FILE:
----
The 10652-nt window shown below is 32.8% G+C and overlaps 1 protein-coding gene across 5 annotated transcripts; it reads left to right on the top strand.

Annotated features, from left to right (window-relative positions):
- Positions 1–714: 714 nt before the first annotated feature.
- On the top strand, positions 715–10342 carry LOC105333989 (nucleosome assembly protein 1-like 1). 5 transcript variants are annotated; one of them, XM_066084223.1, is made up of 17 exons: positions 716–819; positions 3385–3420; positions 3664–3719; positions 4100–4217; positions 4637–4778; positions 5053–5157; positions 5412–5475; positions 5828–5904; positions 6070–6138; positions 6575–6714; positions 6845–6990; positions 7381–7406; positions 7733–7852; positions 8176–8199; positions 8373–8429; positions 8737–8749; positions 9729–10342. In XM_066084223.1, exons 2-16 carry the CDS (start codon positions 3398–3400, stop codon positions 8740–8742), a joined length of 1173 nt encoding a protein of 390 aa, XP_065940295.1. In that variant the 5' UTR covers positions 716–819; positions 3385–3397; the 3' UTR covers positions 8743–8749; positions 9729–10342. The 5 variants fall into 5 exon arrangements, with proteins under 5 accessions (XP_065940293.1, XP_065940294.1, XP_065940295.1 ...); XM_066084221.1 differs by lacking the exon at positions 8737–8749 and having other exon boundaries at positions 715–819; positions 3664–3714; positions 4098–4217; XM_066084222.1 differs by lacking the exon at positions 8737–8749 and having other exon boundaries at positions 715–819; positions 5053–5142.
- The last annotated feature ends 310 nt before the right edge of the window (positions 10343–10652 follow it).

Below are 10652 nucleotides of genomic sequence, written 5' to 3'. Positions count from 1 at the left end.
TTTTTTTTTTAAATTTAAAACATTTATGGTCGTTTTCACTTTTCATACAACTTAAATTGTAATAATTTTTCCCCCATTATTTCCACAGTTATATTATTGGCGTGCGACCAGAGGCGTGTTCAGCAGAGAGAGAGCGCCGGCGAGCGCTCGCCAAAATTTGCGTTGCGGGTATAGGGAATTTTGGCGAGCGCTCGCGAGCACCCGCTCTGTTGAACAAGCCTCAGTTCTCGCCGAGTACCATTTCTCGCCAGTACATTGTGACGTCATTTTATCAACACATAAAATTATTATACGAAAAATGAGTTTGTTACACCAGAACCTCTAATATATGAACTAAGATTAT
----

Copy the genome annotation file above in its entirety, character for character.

The 10652-nt window shown below is 32.8% G+C and overlaps 1 protein-coding gene across 5 annotated transcripts; it reads left to right on the top strand.

Annotated features, from left to right (window-relative positions):
- Positions 1–714: 714 nt before the first annotated feature.
- On the top strand, positions 715–10342 carry LOC105333989 (nucleosome assembly protein 1-like 1). 5 transcript variants are annotated; one of them, XM_066084223.1, is made up of 17 exons: positions 716–819; positions 3385–3420; positions 3664–3719; positions 4100–4217; positions 4637–4778; positions 5053–5157; positions 5412–5475; positions 5828–5904; positions 6070–6138; positions 6575–6714; positions 6845–6990; positions 7381–7406; positions 7733–7852; positions 8176–8199; positions 8373–8429; positions 8737–8749; positions 9729–10342. In XM_066084223.1, exons 2-16 carry the CDS (start codon positions 3398–3400, stop codon positions 8740–8742), a joined length of 1173 nt encoding a protein of 390 aa, XP_065940295.1. In that variant the 5' UTR covers positions 716–819; positions 3385–3397; the 3' UTR covers positions 8743–8749; positions 9729–10342. The 5 variants fall into 5 exon arrangements, with proteins under 5 accessions (XP_065940293.1, XP_065940294.1, XP_065940295.1 ...); XM_066084221.1 differs by lacking the exon at positions 8737–8749 and having other exon boundaries at positions 715–819; positions 3664–3714; positions 4098–4217; XM_066084222.1 differs by lacking the exon at positions 8737–8749 and having other exon boundaries at positions 715–819; positions 5053–5142.
- The last annotated feature ends 310 nt before the right edge of the window (positions 10343–10652 follow it).

Below are 10652 nucleotides of genomic sequence, written 5' to 3'. Positions count from 1 at the left end.
TTTTTTTTTTAAATTTAAAACATTTATGGTCGTTTTCACTTTTCATACAACTTAAATTGTAATAATTTTTCCCCCATTATTTCCACAGTTATATTATTGGCGTGCGACCAGAGGCGTGTTCAGCAGAGAGAGAGCGCCGGCGAGCGCTCGCCAAAATTTGCGTTGCGGGTATAGGGAATTTTGGCGAGCGCTCGCGAGCACCCGCTCTGTTGAACAAGCCTCAGTTCTCGCCGAGTACCATTTCTCGCCAGTACATTGTGACGTCATTTTATCAACACATAAAATTATTATACGAAAAATGAGTTTGTTACACCAGAACCTCTAATATATGAACTAAGATTAT